I apologize for not doing my research, for not knowing how men’s brains work. I always thought you were purposely trying to piss me off.

I apologize for being so masculine that you had to polarize into a passive, feminine energy.

I apologize for being afraid of you and treating you like some kind of enemy to be guarded against.

I apologize for not letting you see my fear. I didn’t let you see my fear because I thought it would make me less in your eyes. I didn’t trust that I could step into your arms, your love, and that you could hold your own against my fear, my pain.

I apologize that I didn’t see that you wouldn’t judge me for being afraid, that you wouldn’t try to make me act like a man, that you wouldn’t try and shame me for my emotions.

I apologize for not trusting you to really see me and just accept me as that—a woman in need of your presence, presence that would have quieted the fear—had I allowed it.

“We women think we are crazy.”
~ Alison Armstrong

I apologize for pretending I didn’t need and want you. I do need you. Not because I won’t survive without you, but because we challenge each other into that next, higher realm we are always seeking.

We are each already complete, and together, we are more.

I apologize for assuming you couldn’t handle my wildness, my emotions, my passion, those times when I needed to thrash and wail or cry with joy and be the Goddess incarnate.

I apologize for those times when I assumed you couldn’t meet my passion, when I needed you to ravish me, f*ck me hard and long—or slow and sweetly—but in my fear, was unable to be the vulnerability called for to allow you to do that.

I apologize if I ever saw you less than capable to meet me there in that vulnerability, that wildness, the pain, the joy.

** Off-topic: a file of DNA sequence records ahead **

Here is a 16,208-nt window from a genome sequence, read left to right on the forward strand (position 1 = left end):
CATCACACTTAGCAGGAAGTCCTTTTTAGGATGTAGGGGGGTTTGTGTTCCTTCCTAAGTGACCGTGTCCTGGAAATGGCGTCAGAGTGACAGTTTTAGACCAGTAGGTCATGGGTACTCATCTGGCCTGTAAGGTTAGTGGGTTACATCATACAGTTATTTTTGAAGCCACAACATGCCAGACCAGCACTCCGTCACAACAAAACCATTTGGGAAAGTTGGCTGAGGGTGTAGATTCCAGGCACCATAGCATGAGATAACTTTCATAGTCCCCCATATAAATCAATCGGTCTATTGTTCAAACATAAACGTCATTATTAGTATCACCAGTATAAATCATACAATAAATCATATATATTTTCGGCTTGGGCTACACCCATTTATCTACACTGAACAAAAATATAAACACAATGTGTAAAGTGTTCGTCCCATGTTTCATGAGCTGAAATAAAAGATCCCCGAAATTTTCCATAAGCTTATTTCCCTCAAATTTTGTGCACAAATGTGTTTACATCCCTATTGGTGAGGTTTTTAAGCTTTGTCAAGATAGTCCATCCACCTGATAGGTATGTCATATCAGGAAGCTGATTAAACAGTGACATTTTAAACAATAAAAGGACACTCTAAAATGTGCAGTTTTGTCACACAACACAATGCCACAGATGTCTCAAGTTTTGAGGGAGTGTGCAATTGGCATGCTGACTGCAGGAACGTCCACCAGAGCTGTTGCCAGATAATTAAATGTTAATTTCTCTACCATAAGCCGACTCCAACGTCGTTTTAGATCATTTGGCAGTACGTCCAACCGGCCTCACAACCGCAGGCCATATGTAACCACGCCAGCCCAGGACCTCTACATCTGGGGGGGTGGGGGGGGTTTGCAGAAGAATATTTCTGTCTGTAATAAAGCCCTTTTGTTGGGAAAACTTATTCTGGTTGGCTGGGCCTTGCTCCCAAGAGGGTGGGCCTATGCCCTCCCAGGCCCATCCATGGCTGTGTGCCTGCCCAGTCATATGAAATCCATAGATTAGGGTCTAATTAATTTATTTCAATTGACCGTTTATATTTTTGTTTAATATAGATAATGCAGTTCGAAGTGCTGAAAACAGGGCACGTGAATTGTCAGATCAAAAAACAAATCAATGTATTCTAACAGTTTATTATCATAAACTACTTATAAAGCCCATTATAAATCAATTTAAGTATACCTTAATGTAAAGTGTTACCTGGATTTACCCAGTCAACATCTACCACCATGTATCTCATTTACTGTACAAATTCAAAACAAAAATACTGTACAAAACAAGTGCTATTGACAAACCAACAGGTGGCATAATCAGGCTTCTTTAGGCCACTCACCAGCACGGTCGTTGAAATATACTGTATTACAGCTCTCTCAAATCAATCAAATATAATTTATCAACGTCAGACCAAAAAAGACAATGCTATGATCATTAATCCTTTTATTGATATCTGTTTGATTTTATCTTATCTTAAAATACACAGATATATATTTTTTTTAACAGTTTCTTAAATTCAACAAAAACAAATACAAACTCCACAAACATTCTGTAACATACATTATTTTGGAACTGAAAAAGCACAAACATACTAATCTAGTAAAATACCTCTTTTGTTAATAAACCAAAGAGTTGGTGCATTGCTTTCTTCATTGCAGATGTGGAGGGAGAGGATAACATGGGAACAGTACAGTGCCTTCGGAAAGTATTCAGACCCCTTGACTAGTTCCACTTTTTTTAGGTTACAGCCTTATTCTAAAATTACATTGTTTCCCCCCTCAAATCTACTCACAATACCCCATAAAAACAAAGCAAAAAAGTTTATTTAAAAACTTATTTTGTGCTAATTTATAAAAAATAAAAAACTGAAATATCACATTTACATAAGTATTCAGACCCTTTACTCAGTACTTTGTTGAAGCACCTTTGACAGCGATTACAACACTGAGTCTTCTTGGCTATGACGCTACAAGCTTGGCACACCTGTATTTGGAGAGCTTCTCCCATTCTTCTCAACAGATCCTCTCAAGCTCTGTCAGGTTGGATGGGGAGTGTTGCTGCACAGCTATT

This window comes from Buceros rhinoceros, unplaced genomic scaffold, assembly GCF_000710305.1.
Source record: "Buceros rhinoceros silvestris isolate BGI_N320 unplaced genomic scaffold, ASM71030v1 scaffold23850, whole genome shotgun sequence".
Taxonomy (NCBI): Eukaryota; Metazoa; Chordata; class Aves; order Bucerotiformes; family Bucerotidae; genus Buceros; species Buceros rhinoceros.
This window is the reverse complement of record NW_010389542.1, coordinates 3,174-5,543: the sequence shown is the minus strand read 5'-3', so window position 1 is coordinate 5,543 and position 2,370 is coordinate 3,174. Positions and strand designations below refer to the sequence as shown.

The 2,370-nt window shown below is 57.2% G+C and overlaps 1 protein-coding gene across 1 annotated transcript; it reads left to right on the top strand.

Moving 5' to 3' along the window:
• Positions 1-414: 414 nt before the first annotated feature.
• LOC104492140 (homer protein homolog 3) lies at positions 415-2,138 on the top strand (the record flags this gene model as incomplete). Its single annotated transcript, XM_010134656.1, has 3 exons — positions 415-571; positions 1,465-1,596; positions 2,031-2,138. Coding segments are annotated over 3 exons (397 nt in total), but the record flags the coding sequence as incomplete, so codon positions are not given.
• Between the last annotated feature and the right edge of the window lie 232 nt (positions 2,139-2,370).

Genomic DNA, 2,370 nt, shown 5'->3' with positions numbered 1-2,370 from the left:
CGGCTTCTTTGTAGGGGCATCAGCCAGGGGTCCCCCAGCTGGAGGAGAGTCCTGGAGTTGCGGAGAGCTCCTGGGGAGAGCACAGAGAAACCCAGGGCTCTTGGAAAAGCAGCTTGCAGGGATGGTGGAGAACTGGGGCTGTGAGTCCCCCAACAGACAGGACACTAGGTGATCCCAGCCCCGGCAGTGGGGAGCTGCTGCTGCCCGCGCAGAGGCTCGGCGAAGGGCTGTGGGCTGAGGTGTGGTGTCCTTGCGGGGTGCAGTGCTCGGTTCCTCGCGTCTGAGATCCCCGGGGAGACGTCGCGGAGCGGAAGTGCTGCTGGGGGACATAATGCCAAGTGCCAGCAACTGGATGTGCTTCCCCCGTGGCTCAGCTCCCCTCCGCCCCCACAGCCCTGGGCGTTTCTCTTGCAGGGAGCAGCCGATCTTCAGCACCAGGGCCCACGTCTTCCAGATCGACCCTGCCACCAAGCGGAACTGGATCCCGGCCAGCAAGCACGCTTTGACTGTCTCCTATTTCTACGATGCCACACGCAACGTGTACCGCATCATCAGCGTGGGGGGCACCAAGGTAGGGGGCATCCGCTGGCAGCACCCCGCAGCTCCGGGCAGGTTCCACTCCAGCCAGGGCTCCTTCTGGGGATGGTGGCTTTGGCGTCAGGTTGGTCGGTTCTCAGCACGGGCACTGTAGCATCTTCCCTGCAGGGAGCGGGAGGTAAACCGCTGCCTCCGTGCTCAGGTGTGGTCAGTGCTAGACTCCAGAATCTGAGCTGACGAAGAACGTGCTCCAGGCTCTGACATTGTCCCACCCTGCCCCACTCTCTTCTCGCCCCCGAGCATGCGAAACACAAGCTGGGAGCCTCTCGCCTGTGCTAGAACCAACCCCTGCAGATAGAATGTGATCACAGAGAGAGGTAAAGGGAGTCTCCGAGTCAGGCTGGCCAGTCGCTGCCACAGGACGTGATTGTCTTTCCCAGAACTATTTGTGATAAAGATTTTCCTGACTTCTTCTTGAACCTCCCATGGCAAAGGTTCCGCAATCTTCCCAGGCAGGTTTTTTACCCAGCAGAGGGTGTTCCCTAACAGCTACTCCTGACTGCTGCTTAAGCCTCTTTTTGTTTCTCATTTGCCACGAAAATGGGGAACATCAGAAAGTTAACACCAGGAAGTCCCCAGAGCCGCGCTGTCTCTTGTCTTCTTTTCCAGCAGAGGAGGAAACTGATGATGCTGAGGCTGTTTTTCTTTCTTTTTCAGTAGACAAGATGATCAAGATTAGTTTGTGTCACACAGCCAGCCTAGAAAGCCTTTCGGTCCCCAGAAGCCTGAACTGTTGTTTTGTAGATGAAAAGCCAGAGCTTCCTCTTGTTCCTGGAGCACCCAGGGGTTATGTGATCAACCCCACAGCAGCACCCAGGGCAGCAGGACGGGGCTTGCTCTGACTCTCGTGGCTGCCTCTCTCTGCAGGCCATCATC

I apologize for being so blind, so ignorant, so fearful—so programmed.

I am here now.

I am awake.

I am listening.

I am still learning.

Please forgive me.

~

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Digital Thangka Aug 12, 2015 8:35am

No need to apologize to me, Grace. I am not that easy to emasculate ;). And frankly, quite a few lines from your essay could have been said by men. That said, I find the idea that the world of humans can be split into 'male' and 'female' way too coarse and obscuring the value of the individual being. The generalization may be quite convenient for the masses but for me it's but a waste of my precious time and energy.
The sentence that struck me the most, was: "We are each already complete, and together, we are more.". Although I do not quite agree with your assumption that I am complete 😉 I fully agree that humans (in any combination of gender) can be more than the sum of their individual energies.
Thanks for sharig this good read _/_

John Ludi Aug 12, 2015 6:22am

Thank you for this!!! This exact type of dynamic in relationships has basically led me to celibacy after 30 years of being a giver, helper, nurturer, and, ultimately, punching bag in a variety of relationships…relationships where I have gotten very little in return for my efforts except derision and various levels of verbal and emotional abuse. When someone as engaging and full of life as myself decides to pack it in and spend the rest of his life alone, there is something wrong with business as usual.

Not that I cut men much slack, frankly…we come with a barrage of our own downsides…but the cultural shift that led to the net positive of empowering women also led to many of them becoming hard and mean and cold…and ultimately poor choices for partners. These attitudes and behaviors benefit no one…they just hurt and divide us…and at a time where the pressures of living in the world we have created make coming together all that much more crucial.

We should be co-equals and lift each other up…but we are competitors who tear each other down.

nnardella Sep 25, 2014 11:31pm

Thank you for this Grace. I have shared it with my friends and family. It is a real testament to equality, and many of the apologies you made struck a pang of guilt in me, which in itself is good; you've helped me become aware of my flaws and made me appreciate my Fiancé.

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Grace Cooley

Grace Cooley is a Certified Hypnotherapist and Registered Psychotherapist in Ft. Collins, CO, USA. She sees clients and facilitates Divine Feminine Hypnotherapy workshops for women. She’s a flaming, Earth-loving, tree-hugging, save-the-Planet, believes-in-faeries, bike-riding, card-carrying, spiritual-but-not-religious, hippie cowgirl liberal poet—yep, they do exist. You can find her blog here and her creations here. You can also connect with her on Facebook and Twitter.